are going to help decided this and we don`t know where they`re going to go
yet. Our people for example going to perceive that the economy`s getting
better. It is but it`s not going to become something that affects the
public mood. Are people going to believe that? That will affect the
midterms.

As you just pointed out, who the Republicans nominate in these primaries
will affect the midterms. And as you argued earlier in this show and I
think you`re absolutely right, if Democrats go out there and fight on
Obamacare, hold these Republicans responsible for wanting to deny coverage
for pre-existing conditions or let insurance companies cut-off coverage
when people get sick then you`re going to have a midterm election that`s
going to help Democrats where Democrats conceivably could gain seats.

SCHULTZ: Well, he says that there`s a 30 percent chance the Republican
Party could win big. What`s your response to that? I mean, seven months
out predicting there`s a chance that someone could win big a party?

SHRUM: Well, I think it`s almost tautological that obviously there`s a
chance the Republicans could win big. There`s also a chance the Democrats
could gain some real seats in the House and the Democrats could hold their
own or do well in the Senate.

Look, if you look at the numbers, the financial numbers for example, Steve
Israel who was on the show earlier that Nancy Pelosi have done a
spectacular job in the House of raising money, out raising the Republican`s
raising record amounts. The same thing is happening with Democrats in the
Senate.

So I think that to draw these conclusions at this point probably get you a
lot of airtime, we`re all fascinated by horserace coverage but it doesn`t
tell us much about what`s really going to happen.

SCHULTZ: Well, it looks like Guy Cecil, Executive Director of the
Democratic Senatorial Campaign Committee responded to Silver`s prediction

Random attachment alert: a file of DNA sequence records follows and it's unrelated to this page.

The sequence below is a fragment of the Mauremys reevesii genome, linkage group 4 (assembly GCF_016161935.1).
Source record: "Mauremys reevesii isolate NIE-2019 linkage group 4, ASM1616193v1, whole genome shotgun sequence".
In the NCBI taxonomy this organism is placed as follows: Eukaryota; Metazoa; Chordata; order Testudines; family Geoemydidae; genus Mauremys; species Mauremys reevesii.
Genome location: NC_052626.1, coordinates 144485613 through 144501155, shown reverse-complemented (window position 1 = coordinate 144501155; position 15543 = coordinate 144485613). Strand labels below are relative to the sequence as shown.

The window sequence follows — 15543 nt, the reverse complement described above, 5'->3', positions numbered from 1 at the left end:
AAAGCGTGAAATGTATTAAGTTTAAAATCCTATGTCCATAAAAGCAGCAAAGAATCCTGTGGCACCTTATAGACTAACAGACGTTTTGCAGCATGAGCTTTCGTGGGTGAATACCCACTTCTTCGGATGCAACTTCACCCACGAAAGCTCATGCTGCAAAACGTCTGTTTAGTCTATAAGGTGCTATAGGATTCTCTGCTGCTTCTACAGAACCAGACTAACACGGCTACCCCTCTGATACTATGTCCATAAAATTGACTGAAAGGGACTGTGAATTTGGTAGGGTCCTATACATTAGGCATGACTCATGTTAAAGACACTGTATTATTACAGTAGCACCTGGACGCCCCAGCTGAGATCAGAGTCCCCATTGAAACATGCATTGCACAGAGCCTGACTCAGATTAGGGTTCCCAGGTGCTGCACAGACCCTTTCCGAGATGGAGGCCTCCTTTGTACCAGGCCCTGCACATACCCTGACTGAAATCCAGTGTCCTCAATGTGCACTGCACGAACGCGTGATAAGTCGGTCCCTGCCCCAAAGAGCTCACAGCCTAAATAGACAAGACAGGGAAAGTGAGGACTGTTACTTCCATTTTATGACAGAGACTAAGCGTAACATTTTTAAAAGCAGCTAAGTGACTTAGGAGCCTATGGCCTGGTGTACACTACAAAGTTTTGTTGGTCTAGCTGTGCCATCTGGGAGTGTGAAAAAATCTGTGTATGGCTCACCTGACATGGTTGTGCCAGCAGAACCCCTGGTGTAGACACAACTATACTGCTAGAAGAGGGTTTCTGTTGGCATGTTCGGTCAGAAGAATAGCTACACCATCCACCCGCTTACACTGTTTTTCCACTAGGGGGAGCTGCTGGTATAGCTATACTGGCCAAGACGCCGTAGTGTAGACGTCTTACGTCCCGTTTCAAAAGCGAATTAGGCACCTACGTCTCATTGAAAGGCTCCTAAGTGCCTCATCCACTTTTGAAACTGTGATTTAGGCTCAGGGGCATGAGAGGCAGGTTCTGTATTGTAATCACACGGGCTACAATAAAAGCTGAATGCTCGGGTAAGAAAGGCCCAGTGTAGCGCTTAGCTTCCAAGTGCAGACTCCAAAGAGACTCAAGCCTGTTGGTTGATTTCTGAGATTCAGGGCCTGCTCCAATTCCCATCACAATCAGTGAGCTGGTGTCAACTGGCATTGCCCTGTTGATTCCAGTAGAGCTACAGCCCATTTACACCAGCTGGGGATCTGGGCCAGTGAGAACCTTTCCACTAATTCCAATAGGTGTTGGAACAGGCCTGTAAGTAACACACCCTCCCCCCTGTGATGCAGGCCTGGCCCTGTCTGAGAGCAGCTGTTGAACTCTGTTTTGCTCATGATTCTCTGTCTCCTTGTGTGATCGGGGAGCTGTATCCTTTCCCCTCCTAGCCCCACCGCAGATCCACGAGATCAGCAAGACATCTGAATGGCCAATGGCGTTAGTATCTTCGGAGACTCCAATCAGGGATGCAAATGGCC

saying, "In August of 2012 Silver forecasted a 61 percent likelihood that
Republicans would pick up enough seats to claim the majority. Three months
later, Democrats went on to win 55 seats."

How much weight should be put on Silver`s math at this point? I understand
you say not too much right now. But I guess the way I look at it is that
how can we predict anything seven months out because you still have a lot
of Obamacare numbers, you still have the economy a long way to go between
now and then but we have such an unusual political time in America of
obstruction. It`s almost hard to predict exactly what is going to motivate
voters one way or another.

SHRUM: Well, and that`s why Silver has a moving model and if something
changes he`ll come out with a different prediction.

I think what`s interesting about all of this is the attention that it gets
seven months out. We`re just fascinated with knowing what happens before
it happens. Now, we could just call off the NCAA tournament and say,
"Look, Nate Silver told us who was going to win, so let`s crown the winner
now except we probably get the wrong result."

In fact, we know that in some cases in the bracket, we would certainly get
the wrong result and I think the same thing is true here. Look, Heidi
Heitkamp from your state of North Dakota, Nate Silver wrote her off in
2012. She`s now serving in the United States Senate.

So these numbers give the illusion of certitude. There is no certitude
here.

SCHULTZ: And with Moral Monday going on down in North Carolina and the
voter pushback on the voter suppression that`s taken place, I think that`s
hard to calculate what`s going to motivate people to come out. I mean, it
would seem to me that that would be a real motivator and North Carolina
might not be as vulnerable. And of course, you have these super PACs in
there that can make things happen.

SHRUM: Well, we saw that in 2012, you know. The voter suppression in
Florida, the efforts of voter suppression backfired .

SCHULTZ: Yeah.

SHRUM: . that people stood in line for hours to vote. I wouldn`t write
Kay Hagan off and I .

SCHULTZ: Yeah.

SHRUM: . look at the polls in North Carolina. I mean, I think she`s in a
position to win this. I wouldn`t write prior auth in Arkansas. I think
he`s in a position to win.

SCHULTZ: OK. Bob Shrum, great to have you with us always. Thank you so
much.

SHRUM: Great. Thanks, Ed.

SCHULTZ: That`s the Ed Show. I`m Ed Schultz.

Politics Nation with Reverend Al Sharpton starts right now. Good evening,
Rev.

THIS IS A RUSH TRANSCRIPT. THIS COPY MAY NOT BE IN ITS FINAL FORM AND MAY
BE UPDATED.
END